Having tried to phrase my earlier questions as even-handedly as I could, I'd now like to do some opinionizing.
It boils down to this: letting humans -- whether players or GMs -- determine whether someone can gain or keep one of the high-status rewards in a game is always going to be considered to be subjective. It's always going to have to be defended from charges of unfairness.
On the one hand of promotions, some of those who aren't promoted are going to resent being passed over. Certainly that's how things go in the real world, but in a game there's vastly less peer pressure against complaining about the slight. In the world of games, in fact, complaining loudly and constantly about perceived unfairness is commonplace.
Furthermore, if it's players who decide who gets promoted, I have to reiterate my earlier question: how do you design a player-determined membership system such that it can't be captured by a group who only let their friends become members?
And on the other hand of demotions, the question of personal subjectivity looms even larger. Now you're not just talking about not giving somebody a treat -- now you're actually taking something away. Gamers hate that. Even the most trivial changes for the good of the game get called "nerfs" and are described in terms that would make you think the developers personally hate the player and want them to suffer... so imagine the response to being demoted without consent from a general officer rank.
The thing about automated systems is that a computer program is generally perceived as completely objective. Once the rules of the game are implemented, everybody lives under the same rules. If you do X, Y, and Z, you get promoted to Admiral; if I do X, Y, and Z, I get promoted to Admiral. That game would be considered fair because everybody has equal access to the same reward. "The game" doesn't play favorites.
That doesn't mean driving every bit of gameplay by inflexible rules is always desirable. Gameplay doesn't become perfect just because it's made explicit as code. For example, if you do something bad to me several times, I'm eventually going to realize it and stop letting you do it. But a piece of code is considerably dumber than a person; it'll let you perform some game-injuring exploit over and over and over again. So just because some reward system uses an objective method of scoring doesn't necessarily mean it's better than a system based on human perceptions. (There are important reasons why we don't just replace all judges with computer programs.)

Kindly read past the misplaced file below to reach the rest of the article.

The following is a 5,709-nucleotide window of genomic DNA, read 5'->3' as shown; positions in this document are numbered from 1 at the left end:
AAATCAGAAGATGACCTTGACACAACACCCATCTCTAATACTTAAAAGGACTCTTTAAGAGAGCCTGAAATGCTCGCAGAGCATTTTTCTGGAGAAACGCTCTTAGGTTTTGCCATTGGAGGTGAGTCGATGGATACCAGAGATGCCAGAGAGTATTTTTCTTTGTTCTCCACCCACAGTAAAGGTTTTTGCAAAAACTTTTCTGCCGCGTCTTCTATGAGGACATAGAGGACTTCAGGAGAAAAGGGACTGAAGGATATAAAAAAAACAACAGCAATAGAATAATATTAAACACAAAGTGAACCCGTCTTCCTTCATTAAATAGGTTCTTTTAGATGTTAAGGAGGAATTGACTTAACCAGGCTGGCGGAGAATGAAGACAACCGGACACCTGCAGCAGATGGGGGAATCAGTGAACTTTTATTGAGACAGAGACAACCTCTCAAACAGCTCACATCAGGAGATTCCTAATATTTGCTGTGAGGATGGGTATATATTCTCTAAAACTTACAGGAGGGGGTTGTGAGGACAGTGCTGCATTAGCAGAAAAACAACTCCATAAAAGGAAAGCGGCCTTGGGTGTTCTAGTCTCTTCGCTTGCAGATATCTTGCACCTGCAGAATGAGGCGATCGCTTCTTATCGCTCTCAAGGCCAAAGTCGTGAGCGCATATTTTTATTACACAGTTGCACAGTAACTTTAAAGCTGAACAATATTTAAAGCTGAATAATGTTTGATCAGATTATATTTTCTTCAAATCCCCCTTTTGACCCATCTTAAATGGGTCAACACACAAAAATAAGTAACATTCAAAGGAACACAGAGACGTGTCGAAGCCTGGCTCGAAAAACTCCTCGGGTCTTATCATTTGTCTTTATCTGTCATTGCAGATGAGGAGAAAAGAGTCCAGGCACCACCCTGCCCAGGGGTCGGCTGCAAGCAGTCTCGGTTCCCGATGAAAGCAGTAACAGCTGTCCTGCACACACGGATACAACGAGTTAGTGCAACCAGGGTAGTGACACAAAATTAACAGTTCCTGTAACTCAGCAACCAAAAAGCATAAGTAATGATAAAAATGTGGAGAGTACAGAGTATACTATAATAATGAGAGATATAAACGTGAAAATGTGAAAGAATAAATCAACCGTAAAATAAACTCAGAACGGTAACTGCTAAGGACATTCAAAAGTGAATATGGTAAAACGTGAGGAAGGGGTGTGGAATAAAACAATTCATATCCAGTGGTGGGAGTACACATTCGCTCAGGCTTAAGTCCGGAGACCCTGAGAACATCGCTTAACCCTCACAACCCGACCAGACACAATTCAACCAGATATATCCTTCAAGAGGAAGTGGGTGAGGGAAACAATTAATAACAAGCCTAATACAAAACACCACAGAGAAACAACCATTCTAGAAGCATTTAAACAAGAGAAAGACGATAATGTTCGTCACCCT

That said, a reward-provision feature is generally going to be more trusted when implemented as impartial rules-based code than when it's left up to the subjectivity of humans.
So while I appreciate the concept of letting players or GMs decide promotions to and demotions from the rank of Admiral, in practice I have serious reservations about that approach. I'm not against letting players (or GMs) have some say in who they think merits promotion or demotion. But I don't think I'd want to play a game (emphasis on game) where my chances of success are drastically reduced merely because I don't suck up to the Right People.
At any rate, I hope this helps clarify the concerns I've got. I could support a promotion/demotion system in which the opinions of players or GMs were meaningful components in a clearly defined and game-enforced calculation for who can become an admiral and who (with suitable warning beforehand) gets busted back to Captain.